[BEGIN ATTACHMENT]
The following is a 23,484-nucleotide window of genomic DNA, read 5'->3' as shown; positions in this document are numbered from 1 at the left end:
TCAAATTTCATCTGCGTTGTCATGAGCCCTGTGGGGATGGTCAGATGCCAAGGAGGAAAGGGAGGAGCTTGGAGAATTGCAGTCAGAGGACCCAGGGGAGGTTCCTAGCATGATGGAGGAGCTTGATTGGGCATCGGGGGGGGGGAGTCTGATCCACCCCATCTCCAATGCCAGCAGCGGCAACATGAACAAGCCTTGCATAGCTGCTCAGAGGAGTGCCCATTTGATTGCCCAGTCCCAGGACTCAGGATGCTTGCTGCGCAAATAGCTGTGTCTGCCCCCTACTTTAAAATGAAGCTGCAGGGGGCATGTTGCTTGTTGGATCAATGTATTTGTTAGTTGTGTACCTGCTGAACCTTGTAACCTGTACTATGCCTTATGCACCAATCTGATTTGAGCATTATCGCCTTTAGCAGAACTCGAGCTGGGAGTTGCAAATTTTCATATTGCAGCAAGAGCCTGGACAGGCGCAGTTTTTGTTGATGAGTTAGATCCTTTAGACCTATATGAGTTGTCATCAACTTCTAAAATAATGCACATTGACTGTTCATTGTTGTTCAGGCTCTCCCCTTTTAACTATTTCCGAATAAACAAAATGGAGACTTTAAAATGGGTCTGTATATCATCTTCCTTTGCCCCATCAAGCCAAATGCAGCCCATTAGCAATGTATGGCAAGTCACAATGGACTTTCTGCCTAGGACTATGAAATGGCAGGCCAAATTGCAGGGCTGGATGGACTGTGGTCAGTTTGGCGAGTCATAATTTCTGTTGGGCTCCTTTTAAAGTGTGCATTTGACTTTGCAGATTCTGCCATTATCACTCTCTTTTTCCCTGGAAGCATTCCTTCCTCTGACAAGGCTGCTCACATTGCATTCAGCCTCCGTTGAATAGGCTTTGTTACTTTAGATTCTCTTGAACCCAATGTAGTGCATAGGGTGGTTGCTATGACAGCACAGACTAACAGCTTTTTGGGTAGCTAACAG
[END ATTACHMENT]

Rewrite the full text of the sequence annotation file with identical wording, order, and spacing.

The following is a 23,484-nucleotide window of genomic DNA, read 5'->3' as shown; positions in this document are numbered from 1 at the left end:
TCAAATTTCATCTGCGTTGTCATGAGCCCTGTGGGGATGGTCAGATGCCAAGGAGGAAAGGGAGGAGCTTGGAGAATTGCAGTCAGAGGACCCAGGGGAGGTTCCTAGCATGATGGAGGAGCTTGATTGGGCATCGGGGGGGGGGAGTCTGATCCACCCCATCTCCAATGCCAGCAGCGGCAACATGAACAAGCCTTGCATAGCTGCTCAGAGGAGTGCCCATTTGATTGCCCAGTCCCAGGACTCAGGATGCTTGCTGCGCAAATAGCTGTGTCTGCCCCCTACTTTAAAATGAAGCTGCAGGGGGCATGTTGCTTGTTGGATCAATGTATTTGTTAGTTGTGTACCTGCTGAACCTTGTAACCTGTACTATGCCTTATGCACCAATCTGATTTGAGCATTATCGCCTTTAGCAGAACTCGAGCTGGGAGTTGCAAATTTTCATATTGCAGCAAGAGCCTGGACAGGCGCAGTTTTTGTTGATGAGTTAGATCCTTTAGACCTATATGAGTTGTCATCAACTTCTAAAATAATGCACATTGACTGTTCATTGTTGTTCAGGCTCTCCCCTTTTAACTATTTCCGAATAAACAAAATGGAGACTTTAAAATGGGTCTGTATATCATCTTCCTTTGCCCCATCAAGCCAAATGCAGCCCATTAGCAATGTATGGCAAGTCACAATGGACTTTCTGCCTAGGACTATGAAATGGCAGGCCAAATTGCAGGGCTGGATGGACTGTGGTCAGTTTGGCGAGTCATAATTTCTGTTGGGCTCCTTTTAAAGTGTGCATTTGACTTTGCAGATTCTGCCATTATCACTCTCTTTTTCCCTGGAAGCATTCCTTCCTCTGACAAGGCTGCTCACATTGCATTCAGCCTCCGTTGAATAGGCTTTGTTACTTTAGATTCTCTTGAACCCAATGTAGTGCATAGGGTGGTTGCTATGACAGCACAGACTAACAGCTTTTTGGGTAGCTAACAG